Menopause is the period of natural cessation of menstruation, between the ages of 45 and 55. It usually occurs about age 51 -- but it can occur when a woman is in her 30s and as late as in her 60s.
This is usually the diagnosis when a woman has not had a menstrual period for 12 consecutive months, and there is no other obvious biologic or physiologic cause. Menopause is a natural event, not a disease, but it is the end of fertility, resulting from the ovaries slowing down the production of estrogen and progesterone.
Surgical menopause is when the ovaries are removed surgically. Induced menopause is the result when the ovaries cease their function due to damage through drugs or x-rays. Premature menopause is considered to be when it occurs either naturally or is induced before age 40.
Menopause is not a point in time but is a process happening over many years. Many different types of changes occur associated with decreasing estrogen levels. These changes begin most often in a woman's 40s and sometimes in her 30s.
Other terms often used to discuss menopause includes Pre-menopause which includes all the reproductive years prior to menopause.
Peri-menopause includes the time of these early symptoms of menopause when the endocrinological, biological, and clinical features of approaching menopause commence and stretch to a few years immediately after menopause. Post-menopause covers the time following menopause.
Usually menstruation does not suddenly stop completely. Most women experience noticeable changes in their period cycle, some shorter in length, others times longer. Some women have extensive bleeding with clots while others where the flow may be lighter or heavier.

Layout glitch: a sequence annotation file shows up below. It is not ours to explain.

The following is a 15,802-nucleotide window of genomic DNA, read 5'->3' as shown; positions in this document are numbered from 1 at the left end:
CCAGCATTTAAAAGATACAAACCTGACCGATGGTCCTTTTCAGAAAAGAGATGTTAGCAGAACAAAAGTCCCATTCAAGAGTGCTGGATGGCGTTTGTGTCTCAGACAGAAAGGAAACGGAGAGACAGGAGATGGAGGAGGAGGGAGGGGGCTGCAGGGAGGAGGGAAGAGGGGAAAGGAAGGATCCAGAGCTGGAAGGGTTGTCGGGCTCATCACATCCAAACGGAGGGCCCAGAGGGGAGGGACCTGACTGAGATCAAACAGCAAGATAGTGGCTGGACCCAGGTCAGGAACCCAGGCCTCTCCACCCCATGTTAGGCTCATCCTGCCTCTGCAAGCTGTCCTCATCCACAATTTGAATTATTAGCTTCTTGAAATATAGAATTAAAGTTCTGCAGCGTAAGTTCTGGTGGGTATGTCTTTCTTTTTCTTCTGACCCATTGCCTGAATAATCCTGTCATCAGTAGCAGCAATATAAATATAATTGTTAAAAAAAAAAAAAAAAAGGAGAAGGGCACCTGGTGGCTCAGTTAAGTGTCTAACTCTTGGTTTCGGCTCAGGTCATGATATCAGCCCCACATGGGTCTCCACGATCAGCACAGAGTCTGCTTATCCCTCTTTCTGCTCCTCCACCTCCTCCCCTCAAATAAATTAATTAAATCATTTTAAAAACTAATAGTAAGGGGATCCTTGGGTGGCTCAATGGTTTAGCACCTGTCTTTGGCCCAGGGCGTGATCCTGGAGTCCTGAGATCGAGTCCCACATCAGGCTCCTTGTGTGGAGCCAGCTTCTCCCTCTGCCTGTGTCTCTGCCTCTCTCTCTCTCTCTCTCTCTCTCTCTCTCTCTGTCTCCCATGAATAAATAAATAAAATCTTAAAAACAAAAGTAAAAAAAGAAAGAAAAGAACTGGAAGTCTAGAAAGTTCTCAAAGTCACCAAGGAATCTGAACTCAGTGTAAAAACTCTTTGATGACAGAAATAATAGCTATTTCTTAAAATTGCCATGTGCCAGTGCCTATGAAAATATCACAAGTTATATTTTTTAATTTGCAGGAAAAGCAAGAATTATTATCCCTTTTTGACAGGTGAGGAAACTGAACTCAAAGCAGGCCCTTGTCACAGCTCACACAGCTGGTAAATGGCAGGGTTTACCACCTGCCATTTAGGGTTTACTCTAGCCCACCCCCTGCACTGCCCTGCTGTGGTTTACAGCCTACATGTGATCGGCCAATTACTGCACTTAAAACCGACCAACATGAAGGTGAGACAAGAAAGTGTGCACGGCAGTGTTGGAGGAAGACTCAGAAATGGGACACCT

Hot flashes or flush are another uncomfortable change often experienced. This is an over warm feeling and increased pulse rate. This can often be triggered by being in a hot room, eating something like hot or spicy foods, hot drinks, alcohol, caffeine, or even stress. While each woman is different, there is usually a consistent pattern for a woman's hot flashes.
The intensity of hot flashes are varied , some easy to ignore, others are embarrassing, still others can be debilitating. They can occur as 'night sweats' where you experience drenching perspiration while sleeping. They interfere with sleep, and women who have them become tired and sometimes irritable because normal healthy sleep patterns are disrupted.
The body's normal reaction to withdrawal of the sex hormones includes mood changes, forgetfulness, difficulty concentrating, dryness of the vagina, discomfort with intercourse, and lowered sex drive. In addition there are aging changes which may or may not be related to menopause which include incontinence (involuntary leaking of urine), heart disease, and osteoporosis (thinning of bones).
There is a need to assess a woman's risk for developing the more serious problems.
Most women have minimal impact on their life due to minor symptoms but some suffer severly. Fortunately the symptoms do not usually last but diminish or disappear over time. Many find they can be reduced with certain lifestyle changes such as exercise and diet modifications. Most or all decrease or disappear with treatment.